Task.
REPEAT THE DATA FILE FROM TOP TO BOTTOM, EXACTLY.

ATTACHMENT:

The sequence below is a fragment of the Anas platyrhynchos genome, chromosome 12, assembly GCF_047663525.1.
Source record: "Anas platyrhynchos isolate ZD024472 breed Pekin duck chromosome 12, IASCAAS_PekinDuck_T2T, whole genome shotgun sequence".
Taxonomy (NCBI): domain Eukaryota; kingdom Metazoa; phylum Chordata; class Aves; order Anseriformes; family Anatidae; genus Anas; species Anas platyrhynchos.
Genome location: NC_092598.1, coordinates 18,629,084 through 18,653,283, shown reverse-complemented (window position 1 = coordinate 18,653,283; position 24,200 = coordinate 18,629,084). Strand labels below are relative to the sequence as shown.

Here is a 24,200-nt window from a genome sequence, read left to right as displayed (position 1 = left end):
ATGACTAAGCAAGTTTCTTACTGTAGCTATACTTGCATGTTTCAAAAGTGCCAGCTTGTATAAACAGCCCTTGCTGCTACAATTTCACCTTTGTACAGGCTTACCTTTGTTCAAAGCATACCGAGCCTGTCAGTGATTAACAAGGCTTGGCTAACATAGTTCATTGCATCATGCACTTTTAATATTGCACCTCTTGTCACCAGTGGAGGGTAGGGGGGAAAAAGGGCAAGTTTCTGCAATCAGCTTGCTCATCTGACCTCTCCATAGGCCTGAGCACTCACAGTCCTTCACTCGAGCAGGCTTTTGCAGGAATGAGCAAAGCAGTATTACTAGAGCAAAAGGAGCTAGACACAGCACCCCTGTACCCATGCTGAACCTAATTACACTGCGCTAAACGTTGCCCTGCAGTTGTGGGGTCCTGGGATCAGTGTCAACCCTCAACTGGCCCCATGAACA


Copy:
The sequence below is a fragment of the Anas platyrhynchos genome, chromosome 12, assembly GCF_047663525.1.
Source record: "Anas platyrhynchos isolate ZD024472 breed Pekin duck chromosome 12, IASCAAS_PekinDuck_T2T, whole genome shotgun sequence".
Taxonomy (NCBI): domain Eukaryota; kingdom Metazoa; phylum Chordata; class Aves; order Anseriformes; family Anatidae; genus Anas; species Anas platyrhynchos.
Genome location: NC_092598.1, coordinates 18,629,084 through 18,653,283, shown reverse-complemented (window position 1 = coordinate 18,653,283; position 24,200 = coordinate 18,629,084). Strand labels below are relative to the sequence as shown.

Here is a 24,200-nt window from a genome sequence, read left to right as displayed (position 1 = left end):
ATGACTAAGCAAGTTTCTTACTGTAGCTATACTTGCATGTTTCAAAAGTGCCAGCTTGTATAAACAGCCCTTGCTGCTACAATTTCACCTTTGTACAGGCTTACCTTTGTTCAAAGCATACCGAGCCTGTCAGTGATTAACAAGGCTTGGCTAACATAGTTCATTGCATCATGCACTTTTAATATTGCACCTCTTGTCACCAGTGGAGGGTAGGGGGGAAAAAGGGCAAGTTTCTGCAATCAGCTTGCTCATCTGACCTCTCCATAGGCCTGAGCACTCACAGTCCTTCACTCGAGCAGGCTTTTGCAGGAATGAGCAAAGCAGTATTACTAGAGCAAAAGGAGCTAGACACAGCACCCCTGTACCCATGCTGAACCTAATTACACTGCGCTAAACGTTGCCCTGCAGTTGTGGGGTCCTGGGATCAGTGTCAACCCTCAACTGGCCCCATGAACA